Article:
Count the Cost

Integrity versus Investment

I think we all can agree that when billionaire business mogul and philanthropist Warren Buffet speaks, people listen. Let me mention billionaire one more time for the man that still lives in the home he purchased in 1957. I was reading an article penned by Courtney Connely, “Buffet’s career advice will change how you approach your job,” where CNBC Contributor Suzy Welch said that Buffett who gave her the career advice that had helped her more than any other wisdom she’s received. What was this piece of wisdom? “You cannot make a good deal with a bad person.”

I stopped to ponder what does this statement mean to me. My mind went to ethical behavior, code of conduct, honesty, integrity, trustworthy, kind, and compassionate. Take a look around you, what have you draped yourself with in your circle of influence. Your closest friends project a picture of your future. What are their values? Fortunately, you have an opportunity to spend time with them and get to know your personal partners. But what about your business partners?  Will you have that kind of opportunity to forge a viable relationship before you shake hands on a deal; before you sign on the dotted line; before you say yes? Did you count the cost of the relationship in conjunction with the return on investment?

I encourage you to take inventory of your ships-friendships, relationships and partnerships. A person’s values are just as important as their valuables. Are their words in alignment with their actions? The cost of doing business with one who lacks integrity could cost you your business. Conflicts of interest do not have to exist, the appearance of them is enough for reputation risk that could cost market share. Questionable character can erode your value position. Count the cost.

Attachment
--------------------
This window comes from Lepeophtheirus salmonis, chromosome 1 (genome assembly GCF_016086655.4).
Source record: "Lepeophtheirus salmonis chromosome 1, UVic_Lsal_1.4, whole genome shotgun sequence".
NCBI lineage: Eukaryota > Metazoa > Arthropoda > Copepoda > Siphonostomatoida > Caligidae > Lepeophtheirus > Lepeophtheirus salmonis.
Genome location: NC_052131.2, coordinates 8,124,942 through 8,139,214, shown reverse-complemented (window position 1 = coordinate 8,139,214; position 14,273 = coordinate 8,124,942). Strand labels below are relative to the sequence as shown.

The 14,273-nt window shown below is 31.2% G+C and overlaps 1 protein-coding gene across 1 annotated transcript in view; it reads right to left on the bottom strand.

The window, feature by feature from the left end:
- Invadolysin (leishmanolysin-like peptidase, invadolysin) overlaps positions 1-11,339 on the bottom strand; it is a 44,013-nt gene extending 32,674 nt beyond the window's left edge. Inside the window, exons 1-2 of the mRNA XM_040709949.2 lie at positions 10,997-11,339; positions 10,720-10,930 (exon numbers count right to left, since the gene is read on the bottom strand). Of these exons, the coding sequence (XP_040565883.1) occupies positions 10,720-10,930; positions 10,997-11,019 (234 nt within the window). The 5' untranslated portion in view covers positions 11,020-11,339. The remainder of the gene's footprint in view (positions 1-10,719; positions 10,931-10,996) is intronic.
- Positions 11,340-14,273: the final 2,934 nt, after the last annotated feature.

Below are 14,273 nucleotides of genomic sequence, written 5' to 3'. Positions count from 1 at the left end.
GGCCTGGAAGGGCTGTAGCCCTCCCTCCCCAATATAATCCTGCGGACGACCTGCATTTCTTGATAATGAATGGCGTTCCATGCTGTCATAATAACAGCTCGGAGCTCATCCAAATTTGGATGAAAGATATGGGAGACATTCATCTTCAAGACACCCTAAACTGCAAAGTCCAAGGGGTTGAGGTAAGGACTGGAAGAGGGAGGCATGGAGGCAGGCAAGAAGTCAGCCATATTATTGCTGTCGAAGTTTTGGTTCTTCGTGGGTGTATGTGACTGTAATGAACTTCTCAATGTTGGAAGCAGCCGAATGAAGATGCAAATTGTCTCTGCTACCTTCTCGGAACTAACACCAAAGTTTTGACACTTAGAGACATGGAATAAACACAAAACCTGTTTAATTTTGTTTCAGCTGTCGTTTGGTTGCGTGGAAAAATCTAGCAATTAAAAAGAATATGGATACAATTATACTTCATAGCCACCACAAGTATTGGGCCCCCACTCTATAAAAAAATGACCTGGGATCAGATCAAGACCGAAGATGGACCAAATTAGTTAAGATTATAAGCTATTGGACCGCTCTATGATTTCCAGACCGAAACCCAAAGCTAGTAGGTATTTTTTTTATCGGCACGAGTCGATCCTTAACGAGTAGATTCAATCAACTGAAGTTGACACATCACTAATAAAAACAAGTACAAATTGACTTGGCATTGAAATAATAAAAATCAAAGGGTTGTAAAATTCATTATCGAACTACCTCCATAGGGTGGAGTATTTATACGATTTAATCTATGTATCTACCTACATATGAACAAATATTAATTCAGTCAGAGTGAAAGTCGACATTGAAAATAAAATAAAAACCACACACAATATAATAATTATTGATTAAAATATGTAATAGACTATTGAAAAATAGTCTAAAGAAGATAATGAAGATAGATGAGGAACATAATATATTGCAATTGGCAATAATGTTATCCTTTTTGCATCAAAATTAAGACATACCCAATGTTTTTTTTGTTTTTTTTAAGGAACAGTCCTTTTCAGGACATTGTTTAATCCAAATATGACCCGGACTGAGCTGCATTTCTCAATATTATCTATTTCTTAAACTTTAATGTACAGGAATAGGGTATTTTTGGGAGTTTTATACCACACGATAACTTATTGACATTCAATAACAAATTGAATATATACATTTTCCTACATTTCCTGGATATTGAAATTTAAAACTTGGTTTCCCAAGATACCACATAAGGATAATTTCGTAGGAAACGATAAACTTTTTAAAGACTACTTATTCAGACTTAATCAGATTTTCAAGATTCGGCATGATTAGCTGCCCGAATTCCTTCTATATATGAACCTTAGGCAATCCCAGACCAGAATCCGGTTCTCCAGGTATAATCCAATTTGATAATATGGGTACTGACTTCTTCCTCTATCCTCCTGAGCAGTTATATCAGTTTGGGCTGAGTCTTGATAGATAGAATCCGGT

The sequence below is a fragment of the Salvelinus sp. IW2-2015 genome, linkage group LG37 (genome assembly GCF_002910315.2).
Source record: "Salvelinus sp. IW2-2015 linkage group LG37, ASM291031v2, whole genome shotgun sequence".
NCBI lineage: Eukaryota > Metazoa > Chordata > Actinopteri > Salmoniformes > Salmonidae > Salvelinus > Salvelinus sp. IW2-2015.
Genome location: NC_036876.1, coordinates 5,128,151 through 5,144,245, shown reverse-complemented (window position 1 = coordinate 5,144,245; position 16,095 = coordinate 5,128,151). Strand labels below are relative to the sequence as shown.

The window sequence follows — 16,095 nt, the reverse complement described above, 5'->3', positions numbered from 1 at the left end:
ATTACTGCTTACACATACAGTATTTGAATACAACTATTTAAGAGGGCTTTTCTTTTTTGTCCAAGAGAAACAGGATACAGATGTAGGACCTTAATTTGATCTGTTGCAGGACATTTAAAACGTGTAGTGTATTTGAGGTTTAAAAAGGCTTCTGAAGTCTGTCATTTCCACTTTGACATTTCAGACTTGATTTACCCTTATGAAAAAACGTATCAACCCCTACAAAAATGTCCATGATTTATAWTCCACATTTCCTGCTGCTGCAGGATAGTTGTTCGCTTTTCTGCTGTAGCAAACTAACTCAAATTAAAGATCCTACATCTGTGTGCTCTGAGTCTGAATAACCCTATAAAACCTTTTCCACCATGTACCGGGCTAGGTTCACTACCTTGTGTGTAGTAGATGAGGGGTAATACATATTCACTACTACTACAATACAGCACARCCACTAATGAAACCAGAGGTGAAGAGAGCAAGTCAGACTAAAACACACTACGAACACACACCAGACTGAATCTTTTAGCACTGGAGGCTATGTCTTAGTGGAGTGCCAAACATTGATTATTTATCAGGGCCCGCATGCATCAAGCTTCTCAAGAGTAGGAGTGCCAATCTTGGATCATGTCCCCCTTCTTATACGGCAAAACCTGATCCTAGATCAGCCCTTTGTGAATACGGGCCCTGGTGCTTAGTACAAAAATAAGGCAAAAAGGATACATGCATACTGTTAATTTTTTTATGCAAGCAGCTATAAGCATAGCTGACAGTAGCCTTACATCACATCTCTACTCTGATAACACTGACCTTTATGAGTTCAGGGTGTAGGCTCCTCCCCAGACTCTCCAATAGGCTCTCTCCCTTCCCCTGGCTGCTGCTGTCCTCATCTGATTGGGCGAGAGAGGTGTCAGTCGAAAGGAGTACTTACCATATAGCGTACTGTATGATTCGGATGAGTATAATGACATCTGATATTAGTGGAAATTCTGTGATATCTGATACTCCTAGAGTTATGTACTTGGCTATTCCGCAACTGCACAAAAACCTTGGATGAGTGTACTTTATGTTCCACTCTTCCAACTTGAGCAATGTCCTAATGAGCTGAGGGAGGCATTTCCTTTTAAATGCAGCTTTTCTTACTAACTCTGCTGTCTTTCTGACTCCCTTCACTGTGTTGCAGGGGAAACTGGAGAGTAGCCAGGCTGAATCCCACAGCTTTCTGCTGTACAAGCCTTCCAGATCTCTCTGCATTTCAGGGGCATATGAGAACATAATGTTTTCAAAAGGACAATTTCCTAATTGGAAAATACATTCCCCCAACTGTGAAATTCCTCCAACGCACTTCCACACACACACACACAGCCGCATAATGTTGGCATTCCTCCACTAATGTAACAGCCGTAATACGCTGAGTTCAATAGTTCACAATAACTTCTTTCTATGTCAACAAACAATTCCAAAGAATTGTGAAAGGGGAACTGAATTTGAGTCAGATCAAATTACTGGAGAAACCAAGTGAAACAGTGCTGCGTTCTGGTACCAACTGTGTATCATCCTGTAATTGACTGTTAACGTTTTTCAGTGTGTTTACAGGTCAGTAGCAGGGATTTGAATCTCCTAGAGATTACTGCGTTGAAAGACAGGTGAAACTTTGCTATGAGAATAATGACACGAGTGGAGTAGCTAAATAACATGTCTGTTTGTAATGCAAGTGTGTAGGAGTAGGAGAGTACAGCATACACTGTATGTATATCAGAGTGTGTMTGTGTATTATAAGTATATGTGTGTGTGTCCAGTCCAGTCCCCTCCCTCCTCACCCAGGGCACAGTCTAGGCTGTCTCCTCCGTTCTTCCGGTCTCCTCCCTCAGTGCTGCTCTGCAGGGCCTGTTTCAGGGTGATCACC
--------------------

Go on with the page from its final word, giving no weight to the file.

It is important for entrepreneurs of start-ups to establish a code of conduct for their employees. You set the tone of what is to be expected. Governance and ethics should be part of the culture. If you are employed for a company, find out what is the company’s whistleblowing policy and how do they handle misconduct. If you are seeking employment, do your homework and interview the company to find out what is the tone at the top for ethical behavior. You need to know what is expected and what is tolerated. Everything that sounds good isn’t always good for you.

I encourage you to align yourself with those who walk in integrity, deliver the truth in kindness, even when it stinks, and do what is right in the face of adversity.

4 thoughts on “Count the Cost”

  1. Integrity is such an important ingredient in business and relationship building. It helps cultivate healthy relationships, build trust, and it leads to better outcomes all around. I think it keeps business owners from making bad ethical decisions that can snowball into unrecoverable circumstances. It also sets the tone for how those you work with should behave. It imagine it wold be very difficult to build meaningful client and professional relationships without integrity.

    1. If business owners set standards for conduct and behavior, then every employee will know the expectation. This expectation develops the culture of the workplace. We all know right, but do not always do right because of filters – experiences that skew our perspective.

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